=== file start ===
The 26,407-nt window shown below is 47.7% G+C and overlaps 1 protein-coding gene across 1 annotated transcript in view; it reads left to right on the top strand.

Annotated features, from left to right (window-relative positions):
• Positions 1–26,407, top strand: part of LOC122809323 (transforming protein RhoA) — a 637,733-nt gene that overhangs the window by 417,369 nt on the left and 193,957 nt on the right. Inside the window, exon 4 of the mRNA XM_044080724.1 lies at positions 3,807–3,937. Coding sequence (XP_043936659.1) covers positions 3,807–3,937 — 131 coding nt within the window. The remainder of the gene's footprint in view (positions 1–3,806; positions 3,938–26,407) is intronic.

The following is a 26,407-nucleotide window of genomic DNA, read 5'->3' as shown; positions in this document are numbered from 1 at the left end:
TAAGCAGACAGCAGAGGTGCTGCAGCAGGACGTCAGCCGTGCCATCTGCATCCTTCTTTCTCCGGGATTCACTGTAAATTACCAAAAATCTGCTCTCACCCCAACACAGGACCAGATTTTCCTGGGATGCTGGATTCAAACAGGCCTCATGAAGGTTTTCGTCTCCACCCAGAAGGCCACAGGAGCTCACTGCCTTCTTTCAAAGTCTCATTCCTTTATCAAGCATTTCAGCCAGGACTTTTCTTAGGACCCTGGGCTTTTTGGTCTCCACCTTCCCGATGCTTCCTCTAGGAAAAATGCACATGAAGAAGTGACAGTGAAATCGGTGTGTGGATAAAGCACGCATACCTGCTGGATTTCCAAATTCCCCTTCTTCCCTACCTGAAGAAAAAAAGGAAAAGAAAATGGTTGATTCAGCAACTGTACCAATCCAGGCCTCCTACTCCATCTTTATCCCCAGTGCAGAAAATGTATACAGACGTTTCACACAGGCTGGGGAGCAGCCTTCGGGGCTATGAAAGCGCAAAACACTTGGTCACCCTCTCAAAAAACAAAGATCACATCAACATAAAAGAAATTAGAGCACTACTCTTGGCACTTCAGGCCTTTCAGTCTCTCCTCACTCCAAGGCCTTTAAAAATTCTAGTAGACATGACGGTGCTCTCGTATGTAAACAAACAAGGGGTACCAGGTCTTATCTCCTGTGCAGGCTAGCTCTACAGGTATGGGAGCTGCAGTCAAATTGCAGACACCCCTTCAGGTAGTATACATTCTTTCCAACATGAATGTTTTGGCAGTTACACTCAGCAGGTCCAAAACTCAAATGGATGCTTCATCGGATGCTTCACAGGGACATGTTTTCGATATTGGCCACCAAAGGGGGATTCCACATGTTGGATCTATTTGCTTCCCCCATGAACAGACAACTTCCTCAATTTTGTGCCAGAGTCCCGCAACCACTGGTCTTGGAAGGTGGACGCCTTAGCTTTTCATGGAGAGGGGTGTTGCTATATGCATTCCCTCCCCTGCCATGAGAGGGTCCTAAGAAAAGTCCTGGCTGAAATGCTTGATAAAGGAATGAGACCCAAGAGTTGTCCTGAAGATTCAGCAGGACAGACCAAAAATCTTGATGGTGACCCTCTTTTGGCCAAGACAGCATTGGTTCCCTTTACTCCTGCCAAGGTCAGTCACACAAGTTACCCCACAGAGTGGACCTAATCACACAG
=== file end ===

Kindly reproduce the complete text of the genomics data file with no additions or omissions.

The 26,407-nt window shown below is 47.7% G+C and overlaps 1 protein-coding gene across 1 annotated transcript in view; it reads left to right on the top strand.

Annotated features, from left to right (window-relative positions):
• Positions 1–26,407, top strand: part of LOC122809323 (transforming protein RhoA) — a 637,733-nt gene that overhangs the window by 417,369 nt on the left and 193,957 nt on the right. Inside the window, exon 4 of the mRNA XM_044080724.1 lies at positions 3,807–3,937. Coding sequence (XP_043936659.1) covers positions 3,807–3,937 — 131 coding nt within the window. The remainder of the gene's footprint in view (positions 1–3,806; positions 3,938–26,407) is intronic.

The following is a 26,407-nucleotide window of genomic DNA, read 5'->3' as shown; positions in this document are numbered from 1 at the left end:
TAAGCAGACAGCAGAGGTGCTGCAGCAGGACGTCAGCCGTGCCATCTGCATCCTTCTTTCTCCGGGATTCACTGTAAATTACCAAAAATCTGCTCTCACCCCAACACAGGACCAGATTTTCCTGGGATGCTGGATTCAAACAGGCCTCATGAAGGTTTTCGTCTCCACCCAGAAGGCCACAGGAGCTCACTGCCTTCTTTCAAAGTCTCATTCCTTTATCAAGCATTTCAGCCAGGACTTTTCTTAGGACCCTGGGCTTTTTGGTCTCCACCTTCCCGATGCTTCCTCTAGGAAAAATGCACATGAAGAAGTGACAGTGAAATCGGTGTGTGGATAAAGCACGCATACCTGCTGGATTTCCAAATTCCCCTTCTTCCCTACCTGAAGAAAAAAAGGAAAAGAAAATGGTTGATTCAGCAACTGTACCAATCCAGGCCTCCTACTCCATCTTTATCCCCAGTGCAGAAAATGTATACAGACGTTTCACACAGGCTGGGGAGCAGCCTTCGGGGCTATGAAAGCGCAAAACACTTGGTCACCCTCTCAAAAAACAAAGATCACATCAACATAAAAGAAATTAGAGCACTACTCTTGGCACTTCAGGCCTTTCAGTCTCTCCTCACTCCAAGGCCTTTAAAAATTCTAGTAGACATGACGGTGCTCTCGTATGTAAACAAACAAGGGGTACCAGGTCTTATCTCCTGTGCAGGCTAGCTCTACAGGTATGGGAGCTGCAGTCAAATTGCAGACACCCCTTCAGGTAGTATACATTCTTTCCAACATGAATGTTTTGGCAGTTACACTCAGCAGGTCCAAAACTCAAATGGATGCTTCATCGGATGCTTCACAGGGACATGTTTTCGATATTGGCCACCAAAGGGGGATTCCACATGTTGGATCTATTTGCTTCCCCCATGAACAGACAACTTCCTCAATTTTGTGCCAGAGTCCCGCAACCACTGGTCTTGGAAGGTGGACGCCTTAGCTTTTCATGGAGAGGGGTGTTGCTATATGCATTCCCTCCCCTGCCATGAGAGGGTCCTAAGAAAAGTCCTGGCTGAAATGCTTGATAAAGGAATGAGACCCAAGAGTTGTCCTGAAGATTCAGCAGGACAGACCAAAAATCTTGATGGTGACCCTCTTTTGGCCAAGACAGCATTGGTTCCCTTTACTCCTGCCAAGGTCAGTCACACAAGTTACCCCACAGAGTGGACCTAATCACACAG